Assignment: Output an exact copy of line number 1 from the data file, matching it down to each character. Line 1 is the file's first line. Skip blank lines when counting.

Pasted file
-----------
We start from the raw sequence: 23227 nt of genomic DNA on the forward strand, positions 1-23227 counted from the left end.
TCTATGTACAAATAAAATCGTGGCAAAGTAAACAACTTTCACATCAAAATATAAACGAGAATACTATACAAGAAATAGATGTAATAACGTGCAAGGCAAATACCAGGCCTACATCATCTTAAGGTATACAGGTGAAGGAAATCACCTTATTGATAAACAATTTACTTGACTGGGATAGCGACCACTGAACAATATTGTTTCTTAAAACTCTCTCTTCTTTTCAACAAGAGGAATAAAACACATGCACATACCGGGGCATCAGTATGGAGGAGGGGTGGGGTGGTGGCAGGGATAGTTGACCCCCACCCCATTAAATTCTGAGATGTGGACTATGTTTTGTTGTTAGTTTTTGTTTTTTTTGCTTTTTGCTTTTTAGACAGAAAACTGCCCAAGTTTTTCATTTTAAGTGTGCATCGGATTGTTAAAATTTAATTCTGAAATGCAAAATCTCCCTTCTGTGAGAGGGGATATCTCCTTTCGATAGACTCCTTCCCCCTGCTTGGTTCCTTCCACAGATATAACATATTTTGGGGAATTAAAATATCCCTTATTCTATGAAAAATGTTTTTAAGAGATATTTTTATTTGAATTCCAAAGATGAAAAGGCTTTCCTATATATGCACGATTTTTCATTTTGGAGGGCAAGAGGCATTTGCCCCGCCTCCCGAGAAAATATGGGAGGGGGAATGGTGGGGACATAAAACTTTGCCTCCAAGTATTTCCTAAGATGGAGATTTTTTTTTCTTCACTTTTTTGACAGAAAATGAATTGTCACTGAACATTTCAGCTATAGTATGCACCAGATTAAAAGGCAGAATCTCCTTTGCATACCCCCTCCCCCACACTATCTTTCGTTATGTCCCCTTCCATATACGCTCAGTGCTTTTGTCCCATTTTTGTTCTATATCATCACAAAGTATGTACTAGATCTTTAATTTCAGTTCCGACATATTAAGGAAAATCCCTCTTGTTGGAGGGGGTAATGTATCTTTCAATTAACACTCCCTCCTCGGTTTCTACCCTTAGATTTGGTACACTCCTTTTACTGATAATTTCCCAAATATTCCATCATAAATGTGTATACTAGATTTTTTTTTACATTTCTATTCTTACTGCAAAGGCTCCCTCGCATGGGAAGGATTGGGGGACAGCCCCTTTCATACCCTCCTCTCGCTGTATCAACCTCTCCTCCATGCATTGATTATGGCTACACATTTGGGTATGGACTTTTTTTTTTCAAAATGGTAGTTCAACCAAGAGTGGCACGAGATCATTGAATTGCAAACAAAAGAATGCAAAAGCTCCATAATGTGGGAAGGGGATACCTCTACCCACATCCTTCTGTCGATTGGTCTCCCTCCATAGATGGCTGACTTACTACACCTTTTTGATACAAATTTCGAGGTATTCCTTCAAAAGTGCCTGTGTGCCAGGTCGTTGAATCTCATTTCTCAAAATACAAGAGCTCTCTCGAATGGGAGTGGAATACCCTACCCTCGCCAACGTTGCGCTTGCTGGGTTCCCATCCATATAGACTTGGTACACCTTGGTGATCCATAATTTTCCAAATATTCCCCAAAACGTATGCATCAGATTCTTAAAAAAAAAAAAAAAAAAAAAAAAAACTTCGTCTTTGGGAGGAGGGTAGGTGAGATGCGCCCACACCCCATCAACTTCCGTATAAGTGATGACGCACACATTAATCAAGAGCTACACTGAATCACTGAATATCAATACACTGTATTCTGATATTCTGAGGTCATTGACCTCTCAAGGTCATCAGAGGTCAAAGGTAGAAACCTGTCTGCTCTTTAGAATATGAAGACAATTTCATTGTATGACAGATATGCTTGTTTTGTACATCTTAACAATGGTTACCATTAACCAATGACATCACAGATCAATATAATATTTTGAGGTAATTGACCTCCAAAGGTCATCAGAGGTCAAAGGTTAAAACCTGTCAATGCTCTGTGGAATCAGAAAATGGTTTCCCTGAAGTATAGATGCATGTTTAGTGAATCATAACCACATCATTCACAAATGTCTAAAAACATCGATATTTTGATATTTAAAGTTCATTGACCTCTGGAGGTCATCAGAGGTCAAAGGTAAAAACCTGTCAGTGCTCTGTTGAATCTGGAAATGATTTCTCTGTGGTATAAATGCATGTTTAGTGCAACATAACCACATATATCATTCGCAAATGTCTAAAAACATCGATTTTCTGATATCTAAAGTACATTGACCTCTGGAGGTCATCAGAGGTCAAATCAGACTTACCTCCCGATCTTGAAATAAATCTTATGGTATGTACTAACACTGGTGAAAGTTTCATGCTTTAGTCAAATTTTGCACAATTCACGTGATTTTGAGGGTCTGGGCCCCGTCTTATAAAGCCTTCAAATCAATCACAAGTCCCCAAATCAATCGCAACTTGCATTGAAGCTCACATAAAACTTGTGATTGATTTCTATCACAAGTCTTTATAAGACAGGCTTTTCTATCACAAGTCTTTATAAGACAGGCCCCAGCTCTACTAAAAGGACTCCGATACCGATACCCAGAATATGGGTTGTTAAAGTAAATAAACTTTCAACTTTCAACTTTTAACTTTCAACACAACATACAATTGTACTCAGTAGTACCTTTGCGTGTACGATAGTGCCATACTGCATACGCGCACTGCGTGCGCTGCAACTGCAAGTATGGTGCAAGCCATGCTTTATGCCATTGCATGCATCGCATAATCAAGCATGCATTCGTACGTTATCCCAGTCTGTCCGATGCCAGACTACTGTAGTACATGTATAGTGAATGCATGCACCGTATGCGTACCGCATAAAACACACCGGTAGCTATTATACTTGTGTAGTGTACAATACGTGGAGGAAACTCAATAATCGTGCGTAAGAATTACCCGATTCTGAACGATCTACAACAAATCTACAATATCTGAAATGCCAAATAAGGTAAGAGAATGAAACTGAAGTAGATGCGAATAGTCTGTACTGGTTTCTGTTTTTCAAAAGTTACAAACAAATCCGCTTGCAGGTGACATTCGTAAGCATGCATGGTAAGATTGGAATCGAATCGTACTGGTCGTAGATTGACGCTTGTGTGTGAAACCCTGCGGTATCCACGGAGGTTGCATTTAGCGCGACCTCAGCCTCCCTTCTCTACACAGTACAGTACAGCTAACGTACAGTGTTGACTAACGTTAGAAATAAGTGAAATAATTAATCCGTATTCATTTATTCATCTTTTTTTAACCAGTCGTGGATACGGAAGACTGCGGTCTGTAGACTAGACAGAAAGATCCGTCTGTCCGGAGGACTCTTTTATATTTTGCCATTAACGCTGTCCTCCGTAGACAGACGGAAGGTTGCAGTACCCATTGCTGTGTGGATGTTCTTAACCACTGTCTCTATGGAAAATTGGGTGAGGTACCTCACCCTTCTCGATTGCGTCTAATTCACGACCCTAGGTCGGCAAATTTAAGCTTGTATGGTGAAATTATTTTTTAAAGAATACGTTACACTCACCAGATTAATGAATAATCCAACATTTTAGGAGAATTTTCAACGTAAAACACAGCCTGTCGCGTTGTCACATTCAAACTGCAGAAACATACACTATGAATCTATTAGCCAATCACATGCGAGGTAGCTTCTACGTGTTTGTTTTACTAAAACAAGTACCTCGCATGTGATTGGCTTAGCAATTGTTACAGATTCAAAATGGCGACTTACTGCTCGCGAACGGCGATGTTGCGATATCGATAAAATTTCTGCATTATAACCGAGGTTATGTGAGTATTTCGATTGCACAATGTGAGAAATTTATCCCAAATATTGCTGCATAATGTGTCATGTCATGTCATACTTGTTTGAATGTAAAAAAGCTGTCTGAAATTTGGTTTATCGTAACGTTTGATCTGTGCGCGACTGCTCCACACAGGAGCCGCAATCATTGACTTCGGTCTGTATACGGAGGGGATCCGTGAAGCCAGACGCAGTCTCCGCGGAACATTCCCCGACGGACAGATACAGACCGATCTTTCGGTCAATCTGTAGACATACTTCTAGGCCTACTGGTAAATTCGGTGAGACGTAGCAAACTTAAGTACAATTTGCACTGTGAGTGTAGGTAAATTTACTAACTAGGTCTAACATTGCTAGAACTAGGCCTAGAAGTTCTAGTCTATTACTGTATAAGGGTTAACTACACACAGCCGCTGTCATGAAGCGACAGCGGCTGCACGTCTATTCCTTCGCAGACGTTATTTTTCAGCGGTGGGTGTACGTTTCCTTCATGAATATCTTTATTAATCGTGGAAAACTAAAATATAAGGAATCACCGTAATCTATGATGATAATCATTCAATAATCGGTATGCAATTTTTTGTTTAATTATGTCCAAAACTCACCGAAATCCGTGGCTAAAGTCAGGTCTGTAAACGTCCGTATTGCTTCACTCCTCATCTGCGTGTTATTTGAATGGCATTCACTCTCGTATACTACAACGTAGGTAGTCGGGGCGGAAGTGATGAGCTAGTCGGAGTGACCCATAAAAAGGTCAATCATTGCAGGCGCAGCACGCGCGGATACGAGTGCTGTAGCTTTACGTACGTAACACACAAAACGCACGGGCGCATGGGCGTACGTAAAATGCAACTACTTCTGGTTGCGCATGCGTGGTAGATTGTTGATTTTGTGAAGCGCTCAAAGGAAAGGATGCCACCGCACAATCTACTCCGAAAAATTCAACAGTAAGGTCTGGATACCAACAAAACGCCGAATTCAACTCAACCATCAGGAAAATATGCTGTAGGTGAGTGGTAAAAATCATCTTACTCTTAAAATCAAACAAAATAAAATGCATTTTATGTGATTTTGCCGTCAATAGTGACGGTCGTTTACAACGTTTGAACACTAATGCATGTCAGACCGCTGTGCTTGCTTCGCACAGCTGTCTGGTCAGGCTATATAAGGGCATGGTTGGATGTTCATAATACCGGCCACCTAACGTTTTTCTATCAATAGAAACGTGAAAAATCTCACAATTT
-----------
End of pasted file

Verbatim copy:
We start from the raw sequence: 23227 nt of genomic DNA on the forward strand, positions 1-23227 counted from the left end.